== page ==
One day, I unexpectedly ran across some freeze-dried mixed vegetables and a thought began to form. What would happen if I tried using dehydrated vegetables in my everyday meal plan?
What Is Dehydrated Food?
Dried or dehydrated foods are simply fresh items that have gone through a drying process that removes the moisture, leaving a product that is easy to store and has a very long shelf life. These foods can be eaten as is (such as we do with raisins) or rehydrated to be used in meal preparation.
Dehydrating is one the oldest food preservation techniques known to man. The method of sun drying foods goes back to prehistoric people. Later, the heat and smoke from a fire were used to expedite the process.
Freeze drying was invented in 1906. The method became widely implemented during World War II as a way to preserve and transport blood serum as well as food for the troops.
Many people use the words freeze dry and dehydrate interchangeably and, certainly, the results of the processes are very similar. The process of freeze-drying, however, is able to remove more water from the food, giving it a longer shelf life, sometimes as long as 25 years. Because of the time and equipment required to freeze dry foods, they tend to be more expensive than dehydrated. Dehydrated foods contain more water, which shortens their shelf life to 1 – 2 years.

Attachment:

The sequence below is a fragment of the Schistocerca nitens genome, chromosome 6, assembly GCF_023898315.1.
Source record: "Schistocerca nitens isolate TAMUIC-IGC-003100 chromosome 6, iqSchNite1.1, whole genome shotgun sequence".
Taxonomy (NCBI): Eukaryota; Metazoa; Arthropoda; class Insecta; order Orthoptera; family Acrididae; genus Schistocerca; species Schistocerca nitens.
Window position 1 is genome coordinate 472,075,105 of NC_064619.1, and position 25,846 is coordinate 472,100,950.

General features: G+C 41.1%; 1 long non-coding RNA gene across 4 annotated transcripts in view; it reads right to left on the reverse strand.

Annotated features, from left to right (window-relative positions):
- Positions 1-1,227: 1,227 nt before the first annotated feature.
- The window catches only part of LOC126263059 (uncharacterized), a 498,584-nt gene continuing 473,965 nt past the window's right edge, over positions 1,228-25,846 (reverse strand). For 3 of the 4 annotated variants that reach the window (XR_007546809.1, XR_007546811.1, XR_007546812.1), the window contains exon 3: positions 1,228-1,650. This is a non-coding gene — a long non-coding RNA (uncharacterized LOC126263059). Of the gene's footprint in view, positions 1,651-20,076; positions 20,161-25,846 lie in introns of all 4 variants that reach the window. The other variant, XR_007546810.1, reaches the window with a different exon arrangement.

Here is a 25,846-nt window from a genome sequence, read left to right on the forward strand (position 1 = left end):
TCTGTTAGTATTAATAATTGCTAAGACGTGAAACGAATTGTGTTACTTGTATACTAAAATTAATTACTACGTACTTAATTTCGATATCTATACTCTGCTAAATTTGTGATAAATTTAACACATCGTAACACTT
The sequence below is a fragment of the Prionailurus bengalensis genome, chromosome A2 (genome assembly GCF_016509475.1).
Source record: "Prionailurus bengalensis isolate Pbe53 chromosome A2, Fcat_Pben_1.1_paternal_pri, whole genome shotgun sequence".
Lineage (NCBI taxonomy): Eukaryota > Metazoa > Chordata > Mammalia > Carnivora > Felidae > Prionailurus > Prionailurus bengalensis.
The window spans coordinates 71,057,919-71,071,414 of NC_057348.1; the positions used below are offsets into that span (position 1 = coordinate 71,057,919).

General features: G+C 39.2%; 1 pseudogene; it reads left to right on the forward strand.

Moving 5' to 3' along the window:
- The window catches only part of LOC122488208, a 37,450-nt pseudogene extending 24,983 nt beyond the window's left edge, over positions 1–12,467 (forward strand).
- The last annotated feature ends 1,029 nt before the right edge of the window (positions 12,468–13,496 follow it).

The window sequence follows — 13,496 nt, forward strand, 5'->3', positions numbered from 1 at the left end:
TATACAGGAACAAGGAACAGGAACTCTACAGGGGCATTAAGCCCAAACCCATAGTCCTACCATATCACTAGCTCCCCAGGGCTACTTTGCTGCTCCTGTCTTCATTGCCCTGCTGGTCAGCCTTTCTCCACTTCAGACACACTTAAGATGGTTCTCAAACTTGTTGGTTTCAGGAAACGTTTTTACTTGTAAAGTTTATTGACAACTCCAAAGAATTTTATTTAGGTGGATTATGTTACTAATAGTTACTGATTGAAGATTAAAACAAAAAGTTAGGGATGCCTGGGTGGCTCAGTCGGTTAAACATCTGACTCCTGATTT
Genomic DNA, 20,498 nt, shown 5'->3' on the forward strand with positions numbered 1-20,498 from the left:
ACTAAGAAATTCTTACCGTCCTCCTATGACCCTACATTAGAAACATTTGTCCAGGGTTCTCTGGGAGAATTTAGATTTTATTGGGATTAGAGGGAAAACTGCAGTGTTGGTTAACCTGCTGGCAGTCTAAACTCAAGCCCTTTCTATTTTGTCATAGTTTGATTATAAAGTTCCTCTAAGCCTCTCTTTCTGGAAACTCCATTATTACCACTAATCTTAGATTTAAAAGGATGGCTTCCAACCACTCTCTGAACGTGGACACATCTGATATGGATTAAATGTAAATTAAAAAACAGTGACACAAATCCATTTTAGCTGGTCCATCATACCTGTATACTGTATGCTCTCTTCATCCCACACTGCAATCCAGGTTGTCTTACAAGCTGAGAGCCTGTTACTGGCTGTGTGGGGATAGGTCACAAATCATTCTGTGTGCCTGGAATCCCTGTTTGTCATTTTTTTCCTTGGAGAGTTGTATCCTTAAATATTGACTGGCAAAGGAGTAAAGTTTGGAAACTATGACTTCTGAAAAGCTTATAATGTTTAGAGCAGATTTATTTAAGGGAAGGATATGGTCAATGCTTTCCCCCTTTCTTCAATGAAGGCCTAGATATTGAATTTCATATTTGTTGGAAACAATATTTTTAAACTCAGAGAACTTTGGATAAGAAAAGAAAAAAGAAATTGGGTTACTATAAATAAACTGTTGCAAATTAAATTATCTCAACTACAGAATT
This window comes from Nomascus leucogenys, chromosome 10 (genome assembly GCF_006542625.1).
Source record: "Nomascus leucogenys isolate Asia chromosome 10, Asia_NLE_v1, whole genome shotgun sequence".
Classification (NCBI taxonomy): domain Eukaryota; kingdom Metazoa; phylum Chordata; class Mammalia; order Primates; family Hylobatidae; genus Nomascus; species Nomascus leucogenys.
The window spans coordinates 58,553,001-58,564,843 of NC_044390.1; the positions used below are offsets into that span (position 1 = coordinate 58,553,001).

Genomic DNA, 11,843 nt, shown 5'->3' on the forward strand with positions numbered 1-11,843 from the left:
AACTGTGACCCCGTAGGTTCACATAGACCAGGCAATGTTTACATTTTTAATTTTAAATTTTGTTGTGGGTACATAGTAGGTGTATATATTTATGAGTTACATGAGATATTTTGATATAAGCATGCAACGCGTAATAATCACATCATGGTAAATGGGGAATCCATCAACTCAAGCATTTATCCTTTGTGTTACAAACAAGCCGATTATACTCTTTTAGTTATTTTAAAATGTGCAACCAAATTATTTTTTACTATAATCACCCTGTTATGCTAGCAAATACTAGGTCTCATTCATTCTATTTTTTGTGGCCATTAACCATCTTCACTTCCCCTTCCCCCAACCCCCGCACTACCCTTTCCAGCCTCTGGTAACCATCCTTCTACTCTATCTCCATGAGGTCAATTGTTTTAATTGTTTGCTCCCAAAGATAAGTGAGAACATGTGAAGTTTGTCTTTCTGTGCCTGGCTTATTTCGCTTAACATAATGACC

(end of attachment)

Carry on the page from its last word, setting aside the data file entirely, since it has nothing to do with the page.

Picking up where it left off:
Using Dehydrated Vegetables
In the past, whenever I’ve ever thought of freeze-dried or dehydrated food, I’ve thought about “Prepper Supplies”. I have nothing against preppers and there’s nothing wrong with preparing for the unexpected but I don’t have the room nor the desire to lay in 25 lb barrels of powdered eggs. But what about getting a few to use in my everyday cooking? Would that work?
The first time I used dehydrated vegetables was in Chinese Chicken Asian Soup. I added ⅓ cup of the carrots and ¼ cup of the celery as well as 1 extra cups of water to compensate for the hydration of the vegetables. They added a wonderful flavor to the soup, much the same as fresh vegetables would.
I also made a stewed beef recipe (again increasing the liquid by one cup) as well as veggie bagels and vegetable rice, all of which were very tasty. I have to say I was feeling pleased with my innovative spirit but I had to wonder how the nutritional value of these vegetables matched up to fresh.
Dehydrated Food Nutrition Facts
I did a little research and was pleasantly surprised to find that dried veggies lose very little of their nutritional value when they go through the dehydration process. They retain most of the vitamins, minerals and fiber they start with, the only exception being the loss of vitamin C to varying degrees (depending, it seems, on which vegetable is being dried). The conclusion is that dried vegetables can be considered to be a suitable source of nutrition.